Doctor Mom's admonition, "Don't peel your apple," is getting new scientific support from scientists in New York, who are reporting isolation of chemical compounds from apple peel that may be involved in the apple's beneficial health effects.
In the study, Rui Hai Liu and Xiangjiu He point out that apple consumption has been linked to a reduced risk of chronic health problems such as lung cancer, heart disease, and stroke. Traditional advice on eating apple peel was based mainly on its fiber content, with peel packing about 75 percent of the dietary fiber in an apple. More recently, however, scientists have shown that the peel also contains most of the beneficial phytochemicals believed to be responsible for the apple-a-day-keeps-the-doctor-away effect.
Until now, however, scientists had not identified the specific phytochemicals responsible for apple's anti-cancer effects. Xiangjiu He and Liu processed 231 pounds of Red Delicious apples and extracted phytochemicals from about 24 pounds of peel. They screened the compounds for anti-cancer effects in laboratory cultures of human liver, breast, and colon cancer cells. In doing so, they identified a group of compounds with "potent" anti-cancer effects.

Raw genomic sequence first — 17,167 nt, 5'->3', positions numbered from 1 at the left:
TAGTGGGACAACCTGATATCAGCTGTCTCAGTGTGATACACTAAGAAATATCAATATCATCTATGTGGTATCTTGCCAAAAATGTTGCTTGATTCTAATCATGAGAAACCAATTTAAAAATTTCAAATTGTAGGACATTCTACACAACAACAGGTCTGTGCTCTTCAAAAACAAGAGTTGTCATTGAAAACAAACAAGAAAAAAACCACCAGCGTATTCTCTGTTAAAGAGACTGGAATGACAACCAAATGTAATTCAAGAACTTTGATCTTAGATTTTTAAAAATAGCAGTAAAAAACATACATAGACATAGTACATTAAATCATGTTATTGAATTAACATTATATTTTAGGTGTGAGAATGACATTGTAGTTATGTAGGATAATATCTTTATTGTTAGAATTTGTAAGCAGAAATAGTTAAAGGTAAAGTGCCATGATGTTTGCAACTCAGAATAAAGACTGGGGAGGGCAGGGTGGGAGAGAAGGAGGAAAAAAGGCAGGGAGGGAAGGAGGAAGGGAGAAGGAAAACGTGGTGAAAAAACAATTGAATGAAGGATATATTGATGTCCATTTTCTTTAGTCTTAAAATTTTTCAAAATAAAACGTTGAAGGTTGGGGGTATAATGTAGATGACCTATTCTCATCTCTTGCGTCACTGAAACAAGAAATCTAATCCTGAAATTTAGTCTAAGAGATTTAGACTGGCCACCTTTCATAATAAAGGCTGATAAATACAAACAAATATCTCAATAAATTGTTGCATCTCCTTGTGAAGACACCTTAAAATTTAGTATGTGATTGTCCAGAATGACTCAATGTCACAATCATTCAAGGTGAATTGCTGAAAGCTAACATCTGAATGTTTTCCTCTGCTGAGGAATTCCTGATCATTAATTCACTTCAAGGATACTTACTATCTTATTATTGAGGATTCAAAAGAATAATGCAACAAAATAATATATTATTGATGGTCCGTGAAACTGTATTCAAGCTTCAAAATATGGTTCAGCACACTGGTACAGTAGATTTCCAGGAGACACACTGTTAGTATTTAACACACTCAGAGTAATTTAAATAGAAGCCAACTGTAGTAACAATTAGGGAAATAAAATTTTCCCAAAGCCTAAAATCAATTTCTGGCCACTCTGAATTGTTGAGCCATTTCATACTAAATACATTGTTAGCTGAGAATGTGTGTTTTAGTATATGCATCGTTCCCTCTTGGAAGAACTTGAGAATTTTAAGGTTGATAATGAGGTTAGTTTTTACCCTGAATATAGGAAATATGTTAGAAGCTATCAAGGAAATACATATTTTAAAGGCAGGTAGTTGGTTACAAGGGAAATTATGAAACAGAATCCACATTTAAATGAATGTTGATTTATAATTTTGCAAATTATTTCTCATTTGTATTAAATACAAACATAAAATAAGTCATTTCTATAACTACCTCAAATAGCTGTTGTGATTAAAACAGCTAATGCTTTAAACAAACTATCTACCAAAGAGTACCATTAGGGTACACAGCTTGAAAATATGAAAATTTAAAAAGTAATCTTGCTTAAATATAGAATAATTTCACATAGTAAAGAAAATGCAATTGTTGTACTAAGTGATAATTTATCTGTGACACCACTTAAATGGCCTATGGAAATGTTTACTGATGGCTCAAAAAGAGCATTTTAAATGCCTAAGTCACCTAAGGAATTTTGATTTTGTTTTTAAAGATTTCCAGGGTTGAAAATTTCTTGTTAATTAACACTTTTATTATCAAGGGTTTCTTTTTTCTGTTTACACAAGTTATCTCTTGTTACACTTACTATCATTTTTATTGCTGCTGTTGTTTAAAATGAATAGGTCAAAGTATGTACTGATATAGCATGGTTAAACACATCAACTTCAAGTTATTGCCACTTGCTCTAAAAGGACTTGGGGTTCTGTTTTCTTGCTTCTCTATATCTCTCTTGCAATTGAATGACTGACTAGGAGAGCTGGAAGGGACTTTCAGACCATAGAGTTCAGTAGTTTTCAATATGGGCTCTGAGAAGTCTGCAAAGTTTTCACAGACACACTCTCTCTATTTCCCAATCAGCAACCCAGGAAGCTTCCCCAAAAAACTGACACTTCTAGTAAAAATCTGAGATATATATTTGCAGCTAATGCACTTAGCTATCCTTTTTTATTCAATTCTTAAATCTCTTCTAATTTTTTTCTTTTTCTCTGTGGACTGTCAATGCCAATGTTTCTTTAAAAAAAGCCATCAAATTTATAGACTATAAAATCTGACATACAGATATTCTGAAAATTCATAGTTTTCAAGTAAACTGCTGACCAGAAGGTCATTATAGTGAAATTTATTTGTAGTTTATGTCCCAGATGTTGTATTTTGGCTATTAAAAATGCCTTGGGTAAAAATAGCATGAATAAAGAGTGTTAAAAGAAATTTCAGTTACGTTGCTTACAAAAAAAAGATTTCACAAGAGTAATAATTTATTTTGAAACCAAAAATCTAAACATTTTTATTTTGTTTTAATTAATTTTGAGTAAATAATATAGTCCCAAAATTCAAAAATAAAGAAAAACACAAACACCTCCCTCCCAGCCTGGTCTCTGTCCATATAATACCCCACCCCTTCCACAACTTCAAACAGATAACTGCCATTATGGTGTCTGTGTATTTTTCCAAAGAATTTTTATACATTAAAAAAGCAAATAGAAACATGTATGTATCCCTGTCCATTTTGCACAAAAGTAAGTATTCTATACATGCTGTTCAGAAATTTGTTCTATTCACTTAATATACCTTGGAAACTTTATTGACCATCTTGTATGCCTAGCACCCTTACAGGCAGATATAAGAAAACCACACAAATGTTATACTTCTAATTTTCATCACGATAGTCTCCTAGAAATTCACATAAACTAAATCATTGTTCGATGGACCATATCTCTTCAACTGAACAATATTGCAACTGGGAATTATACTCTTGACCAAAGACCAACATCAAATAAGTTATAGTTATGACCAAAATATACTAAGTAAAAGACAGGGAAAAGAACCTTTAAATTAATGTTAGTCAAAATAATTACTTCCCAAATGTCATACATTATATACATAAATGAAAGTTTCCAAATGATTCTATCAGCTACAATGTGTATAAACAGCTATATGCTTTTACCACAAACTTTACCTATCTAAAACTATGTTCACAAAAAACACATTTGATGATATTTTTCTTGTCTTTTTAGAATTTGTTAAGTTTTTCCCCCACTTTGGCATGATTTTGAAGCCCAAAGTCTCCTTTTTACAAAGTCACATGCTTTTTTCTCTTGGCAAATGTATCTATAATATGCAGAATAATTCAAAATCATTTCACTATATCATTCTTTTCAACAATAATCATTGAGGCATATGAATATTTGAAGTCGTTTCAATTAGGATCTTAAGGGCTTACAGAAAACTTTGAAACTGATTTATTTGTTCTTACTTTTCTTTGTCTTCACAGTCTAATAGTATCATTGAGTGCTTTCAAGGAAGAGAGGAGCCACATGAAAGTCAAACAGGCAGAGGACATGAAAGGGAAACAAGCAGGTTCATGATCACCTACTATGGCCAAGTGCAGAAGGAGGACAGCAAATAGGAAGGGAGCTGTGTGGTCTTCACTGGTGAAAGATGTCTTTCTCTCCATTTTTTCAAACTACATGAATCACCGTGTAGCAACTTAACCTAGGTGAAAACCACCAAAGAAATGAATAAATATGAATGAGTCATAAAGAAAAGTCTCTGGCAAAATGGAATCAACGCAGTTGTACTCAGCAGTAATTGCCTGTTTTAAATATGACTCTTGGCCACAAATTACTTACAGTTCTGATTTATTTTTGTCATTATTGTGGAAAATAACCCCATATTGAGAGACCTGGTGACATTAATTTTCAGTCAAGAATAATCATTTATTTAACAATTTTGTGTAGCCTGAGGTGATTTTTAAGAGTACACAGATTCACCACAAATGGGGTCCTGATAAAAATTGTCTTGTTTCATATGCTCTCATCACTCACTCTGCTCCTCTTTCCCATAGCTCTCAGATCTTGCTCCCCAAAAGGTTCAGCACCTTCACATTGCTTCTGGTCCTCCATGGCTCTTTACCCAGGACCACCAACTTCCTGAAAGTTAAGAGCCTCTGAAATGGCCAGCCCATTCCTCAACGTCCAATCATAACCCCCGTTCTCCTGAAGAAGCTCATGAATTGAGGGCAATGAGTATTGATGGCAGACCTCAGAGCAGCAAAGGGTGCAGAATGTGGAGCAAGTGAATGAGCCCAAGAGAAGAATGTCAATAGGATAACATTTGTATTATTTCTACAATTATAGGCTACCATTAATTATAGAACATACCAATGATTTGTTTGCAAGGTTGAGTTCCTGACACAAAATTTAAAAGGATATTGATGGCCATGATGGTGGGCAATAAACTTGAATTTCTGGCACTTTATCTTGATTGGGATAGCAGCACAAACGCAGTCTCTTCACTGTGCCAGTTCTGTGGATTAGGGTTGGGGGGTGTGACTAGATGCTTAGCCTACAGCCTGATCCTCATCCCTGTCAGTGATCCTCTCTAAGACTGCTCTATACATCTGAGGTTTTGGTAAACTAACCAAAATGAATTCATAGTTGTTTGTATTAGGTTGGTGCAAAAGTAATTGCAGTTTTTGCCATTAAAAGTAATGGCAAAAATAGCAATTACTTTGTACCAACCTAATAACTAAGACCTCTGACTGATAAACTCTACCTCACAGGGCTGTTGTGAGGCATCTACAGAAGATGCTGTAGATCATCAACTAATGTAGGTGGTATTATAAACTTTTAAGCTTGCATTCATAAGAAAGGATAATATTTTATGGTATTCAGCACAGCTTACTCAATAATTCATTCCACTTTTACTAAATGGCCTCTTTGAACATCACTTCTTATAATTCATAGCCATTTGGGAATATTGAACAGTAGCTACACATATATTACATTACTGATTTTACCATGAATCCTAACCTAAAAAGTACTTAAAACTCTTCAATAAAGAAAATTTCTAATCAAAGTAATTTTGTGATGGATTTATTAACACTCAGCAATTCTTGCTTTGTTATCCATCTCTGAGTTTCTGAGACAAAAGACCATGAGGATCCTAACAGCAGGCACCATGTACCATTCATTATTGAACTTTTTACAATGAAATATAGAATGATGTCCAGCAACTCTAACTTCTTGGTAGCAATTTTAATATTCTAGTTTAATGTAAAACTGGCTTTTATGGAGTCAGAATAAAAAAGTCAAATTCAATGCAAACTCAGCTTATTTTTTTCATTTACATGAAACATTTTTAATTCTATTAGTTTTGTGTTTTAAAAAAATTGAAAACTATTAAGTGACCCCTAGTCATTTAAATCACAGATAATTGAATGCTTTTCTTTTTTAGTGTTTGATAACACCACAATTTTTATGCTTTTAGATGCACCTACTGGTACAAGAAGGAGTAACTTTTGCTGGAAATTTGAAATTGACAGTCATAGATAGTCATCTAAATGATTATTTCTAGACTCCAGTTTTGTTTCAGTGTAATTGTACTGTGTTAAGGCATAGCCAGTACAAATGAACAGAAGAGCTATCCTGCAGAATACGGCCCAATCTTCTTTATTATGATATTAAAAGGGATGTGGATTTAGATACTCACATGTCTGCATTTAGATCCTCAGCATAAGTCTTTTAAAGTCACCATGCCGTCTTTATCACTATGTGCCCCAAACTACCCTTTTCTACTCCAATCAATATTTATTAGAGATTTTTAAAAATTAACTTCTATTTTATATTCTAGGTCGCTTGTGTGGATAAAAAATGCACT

Article: "Triterpenoids isolated from Apple Peels Have Potent Antiproliferative Activity and May be Partially Responsible for Apple's Anticancer Activity"
Their report is scheduled for publication in the May 30 issue of ACS's Journal of Agricultural and Food Chemistry.
Materials provided by American Chemical Society. Note: Content may be edited for style and length.
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